Sonia Harris lives, works, and plays in San Francisco. She’s originally from London, and recently is having a hard time separating art, design and nature in her mind. Please email here at


  1. Kyle Baker will every category you have. From Saturn to The Bakers to his Wednesday Comics Hawkman story, the man is versatility personified.

    Great Article. Do you still have that Mckeever drawing? Care to share it? 🙂

  2. Really great analysis, Sonia.  I am a huge fan of many of these guys–I have an almost embarrassing obsession with Paul Pope, who is just killing it in Wednesday Comics–and I love that you included Kyle Baker here as well.  It’s really great to take a step back and consider comic art in this way…what a pleasure!  great article.

  3. I’m gonna have to disagree with Paul Pope. Now mind you my only exposure to him is Wednesday Comics so I’m not gonna judge his entire work. But with WC I can’t say I am a fan of his art style. It does look pretty massive and has a lot of detail in it. With the characters he actually has to draw though I find them pretty ugly. Maybe it’s more of a surrealist take with art then anything else but I can’t say his ‘Strange Adventures’ is making me go out and get his other work.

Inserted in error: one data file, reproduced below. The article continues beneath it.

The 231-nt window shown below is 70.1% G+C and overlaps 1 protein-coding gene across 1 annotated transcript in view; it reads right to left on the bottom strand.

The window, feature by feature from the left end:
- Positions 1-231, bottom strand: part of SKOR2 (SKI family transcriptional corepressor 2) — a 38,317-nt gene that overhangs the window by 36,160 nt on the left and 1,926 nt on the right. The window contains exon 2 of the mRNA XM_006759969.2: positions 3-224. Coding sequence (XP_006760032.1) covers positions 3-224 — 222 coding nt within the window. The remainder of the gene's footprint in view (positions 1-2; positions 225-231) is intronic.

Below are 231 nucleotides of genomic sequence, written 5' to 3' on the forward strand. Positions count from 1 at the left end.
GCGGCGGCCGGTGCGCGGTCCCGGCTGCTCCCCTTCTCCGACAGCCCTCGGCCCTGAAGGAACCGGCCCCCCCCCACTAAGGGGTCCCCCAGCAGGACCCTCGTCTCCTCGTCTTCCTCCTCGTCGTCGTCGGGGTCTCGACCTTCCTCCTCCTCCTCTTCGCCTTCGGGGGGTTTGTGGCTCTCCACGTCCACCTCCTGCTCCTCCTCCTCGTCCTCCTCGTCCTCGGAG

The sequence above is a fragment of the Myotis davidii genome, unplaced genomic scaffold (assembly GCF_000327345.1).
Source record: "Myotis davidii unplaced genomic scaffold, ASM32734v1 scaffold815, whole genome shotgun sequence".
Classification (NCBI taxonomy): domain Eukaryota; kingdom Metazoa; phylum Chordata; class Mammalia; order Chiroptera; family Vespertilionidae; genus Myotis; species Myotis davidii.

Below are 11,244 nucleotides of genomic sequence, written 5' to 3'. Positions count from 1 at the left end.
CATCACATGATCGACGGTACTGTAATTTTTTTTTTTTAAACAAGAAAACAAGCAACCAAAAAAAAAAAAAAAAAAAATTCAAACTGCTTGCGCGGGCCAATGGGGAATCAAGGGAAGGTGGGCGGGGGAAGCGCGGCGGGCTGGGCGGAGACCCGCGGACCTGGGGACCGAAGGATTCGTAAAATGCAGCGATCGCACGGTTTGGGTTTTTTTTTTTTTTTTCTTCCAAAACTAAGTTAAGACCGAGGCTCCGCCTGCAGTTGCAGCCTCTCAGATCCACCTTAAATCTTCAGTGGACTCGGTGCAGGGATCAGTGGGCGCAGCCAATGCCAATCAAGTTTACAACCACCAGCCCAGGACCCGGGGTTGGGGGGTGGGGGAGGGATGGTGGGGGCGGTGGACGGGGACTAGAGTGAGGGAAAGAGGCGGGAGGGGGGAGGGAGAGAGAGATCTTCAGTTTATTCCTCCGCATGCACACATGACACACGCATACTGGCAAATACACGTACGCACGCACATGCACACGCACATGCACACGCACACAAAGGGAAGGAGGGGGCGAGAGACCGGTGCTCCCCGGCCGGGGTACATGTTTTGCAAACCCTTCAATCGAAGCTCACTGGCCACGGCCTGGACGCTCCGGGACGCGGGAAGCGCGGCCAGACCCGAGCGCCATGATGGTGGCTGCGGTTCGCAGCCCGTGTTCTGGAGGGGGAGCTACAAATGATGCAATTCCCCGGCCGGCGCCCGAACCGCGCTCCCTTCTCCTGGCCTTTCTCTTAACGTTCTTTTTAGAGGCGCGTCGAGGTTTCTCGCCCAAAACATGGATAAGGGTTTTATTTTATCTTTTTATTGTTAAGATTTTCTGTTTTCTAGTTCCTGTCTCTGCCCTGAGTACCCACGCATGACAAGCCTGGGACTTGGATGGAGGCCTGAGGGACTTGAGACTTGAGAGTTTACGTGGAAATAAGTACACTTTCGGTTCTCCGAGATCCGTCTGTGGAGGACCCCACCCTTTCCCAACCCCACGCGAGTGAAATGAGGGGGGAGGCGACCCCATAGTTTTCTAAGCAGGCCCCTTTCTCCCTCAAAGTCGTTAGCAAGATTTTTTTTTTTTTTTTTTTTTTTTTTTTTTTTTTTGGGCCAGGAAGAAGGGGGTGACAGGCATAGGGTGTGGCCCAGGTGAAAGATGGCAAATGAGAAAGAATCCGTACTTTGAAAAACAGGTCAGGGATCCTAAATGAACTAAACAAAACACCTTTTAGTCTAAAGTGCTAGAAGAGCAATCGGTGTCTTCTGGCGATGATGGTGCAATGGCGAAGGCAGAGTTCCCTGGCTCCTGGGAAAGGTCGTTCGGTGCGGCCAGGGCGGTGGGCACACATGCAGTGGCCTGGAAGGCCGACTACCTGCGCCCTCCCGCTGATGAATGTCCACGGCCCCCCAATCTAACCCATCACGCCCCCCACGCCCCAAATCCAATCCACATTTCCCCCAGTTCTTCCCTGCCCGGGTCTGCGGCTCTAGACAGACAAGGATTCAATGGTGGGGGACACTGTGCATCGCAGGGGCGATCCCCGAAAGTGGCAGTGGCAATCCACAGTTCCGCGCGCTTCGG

4. I always find your articles incredibly entertaining Sonia!

    I too, am a fan of Paul Pope.  Quite a rock star, that guy.  This makes me want to go dig up that 100% trade I have lying around somewhere

  5. Wonderful series you’re writing for us! THX.

    Quick question: Where do you think of Ashley Wood’s inkiest of ink lines and gritty paintings fit into one of these categories? 


    P.S. The comic book logo posts was quite enjoyable too… they are what got me into brand identity way back when. Although… from my point of view several of the typographic executions might be considered editorial mastheads rather than logos because of their complexity and inability to reproduce at a puny scale (oh lord…sound the design-nerd alert) 

  6. wow, now I want all of my brush strokes to be lascivious.